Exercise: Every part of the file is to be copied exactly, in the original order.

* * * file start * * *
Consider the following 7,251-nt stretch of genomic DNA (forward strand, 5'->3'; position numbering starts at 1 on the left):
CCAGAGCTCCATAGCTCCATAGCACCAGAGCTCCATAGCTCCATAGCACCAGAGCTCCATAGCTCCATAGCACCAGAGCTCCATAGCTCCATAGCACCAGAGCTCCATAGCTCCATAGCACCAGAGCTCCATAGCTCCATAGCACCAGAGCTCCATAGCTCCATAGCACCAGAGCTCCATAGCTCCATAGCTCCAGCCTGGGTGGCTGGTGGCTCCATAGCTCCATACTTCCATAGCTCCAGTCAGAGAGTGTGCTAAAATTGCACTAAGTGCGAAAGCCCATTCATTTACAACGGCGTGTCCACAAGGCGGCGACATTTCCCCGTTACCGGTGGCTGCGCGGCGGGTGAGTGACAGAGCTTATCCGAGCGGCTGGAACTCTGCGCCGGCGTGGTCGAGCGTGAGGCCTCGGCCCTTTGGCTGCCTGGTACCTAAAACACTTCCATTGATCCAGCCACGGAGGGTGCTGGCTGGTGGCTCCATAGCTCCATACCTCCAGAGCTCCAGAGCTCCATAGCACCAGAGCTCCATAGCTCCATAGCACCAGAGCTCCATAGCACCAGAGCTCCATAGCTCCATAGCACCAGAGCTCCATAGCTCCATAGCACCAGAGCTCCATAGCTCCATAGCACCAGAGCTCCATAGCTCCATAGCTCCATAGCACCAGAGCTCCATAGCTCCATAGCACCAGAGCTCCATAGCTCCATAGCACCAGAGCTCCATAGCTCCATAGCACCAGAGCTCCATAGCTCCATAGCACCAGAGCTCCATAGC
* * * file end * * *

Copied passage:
Consider the following 7,251-nt stretch of genomic DNA (forward strand, 5'->3'; position numbering starts at 1 on the left):
CCAGAGCTCCATAGCTCCATAGCACCAGAGCTCCATAGCTCCATAGCACCAGAGCTCCATAGCTCCATAGCACCAGAGCTCCATAGCTCCATAGCACCAGAGCTCCATAGCTCCATAGCACCAGAGCTCCATAGCTCCATAGCACCAGAGCTCCATAGCTCCATAGCACCAGAGCTCCATAGCTCCATAGCTCCAGCCTGGGTGGCTGGTGGCTCCATAGCTCCATACTTCCATAGCTCCAGTCAGAGAGTGTGCTAAAATTGCACTAAGTGCGAAAGCCCATTCATTTACAACGGCGTGTCCACAAGGCGGCGACATTTCCCCGTTACCGGTGGCTGCGCGGCGGGTGAGTGACAGAGCTTATCCGAGCGGCTGGAACTCTGCGCCGGCGTGGTCGAGCGTGAGGCCTCGGCCCTTTGGCTGCCTGGTACCTAAAACACTTCCATTGATCCAGCCACGGAGGGTGCTGGCTGGTGGCTCCATAGCTCCATACCTCCAGAGCTCCAGAGCTCCATAGCACCAGAGCTCCATAGCTCCATAGCACCAGAGCTCCATAGCACCAGAGCTCCATAGCTCCATAGCACCAGAGCTCCATAGCTCCATAGCACCAGAGCTCCATAGCTCCATAGCACCAGAGCTCCATAGCTCCATAGCTCCATAGCACCAGAGCTCCATAGCTCCATAGCACCAGAGCTCCATAGCTCCATAGCACCAGAGCTCCATAGCTCCATAGCACCAGAGCTCCATAGCTCCATAGCACCAGAGCTCCATAGC